The Best Time to Write is Now... The Best Place to Write is Here... The Best Person to Write is You...

2016/09/18

How to Write: Week 19: Details: Sunday (Method)

Like this lesson? Share this image on social media
    Some say the Devils is in the details.  This is true, but what they forget is the Devil also brought illumination to the world; knowledge over ignorance.
    Details will ensure your audience knows exactly what you are saying.  Even if they have to read it multiple times to catch the nuances nested in the words.  We all ache for work that requires multiple viewings where the audience is always getting something new.
    Being specific and concrete will put the audience where they should be.  Providing details will give them options where they can go within the world of words you are creating.  Your pieces have potential to be a mosaic - a collage of a thousand aspects interwoven, not necessarily entangled, but certainly entwined.  The brain is a powerful processor and don’t let anyone tell you we only use 10% of it.  Sometimes you might feel like you are in a rut creatively, but when you break free of ruts you are running through your brain shoots more electricity through new portions - new wrinkles develop and you become that much more aware of details you are viewing or writing.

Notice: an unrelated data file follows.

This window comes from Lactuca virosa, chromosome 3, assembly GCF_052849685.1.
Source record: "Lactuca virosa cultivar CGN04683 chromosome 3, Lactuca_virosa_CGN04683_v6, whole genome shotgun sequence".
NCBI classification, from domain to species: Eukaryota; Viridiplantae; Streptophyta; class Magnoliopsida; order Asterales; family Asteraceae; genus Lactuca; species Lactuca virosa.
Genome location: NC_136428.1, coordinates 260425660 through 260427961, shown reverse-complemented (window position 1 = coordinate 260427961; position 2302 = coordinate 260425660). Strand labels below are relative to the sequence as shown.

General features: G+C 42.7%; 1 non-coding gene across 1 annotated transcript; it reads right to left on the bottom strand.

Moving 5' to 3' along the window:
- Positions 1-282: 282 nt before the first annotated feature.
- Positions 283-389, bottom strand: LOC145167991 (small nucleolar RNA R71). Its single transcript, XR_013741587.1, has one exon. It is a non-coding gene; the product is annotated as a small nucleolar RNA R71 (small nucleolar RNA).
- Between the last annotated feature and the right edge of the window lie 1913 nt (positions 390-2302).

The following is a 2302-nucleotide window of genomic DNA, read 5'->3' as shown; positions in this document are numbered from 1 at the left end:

Giving your audience the opportunity to grow their brain wrinkles is the best way to serve them.  If they feel like they have learned as well have been entertained you will have more ardent fans and repeat readers.
    At the same time, be detailed, but not extraneous.  Too much detail is given when what you are describing has no bearing on the situation/object/focus of your piece.  You don’t want to distract from the piece or the main purpose.  If it doesn’t matter, cut it.
    Details come in physical, emotional, mental, spiritual aspects.  Determining what is most vital is the key to proper conveyance of your creativity. 

Previous Assignment / Next Assignment
Other lessons from this course.


Azriel Johnson is an inkspatter analyst by day and a serial writer by night. He runs a small, not money losing publishing press and a weekly open mic with monthly features called Writing Knights Press.

No comments:

Post a Comment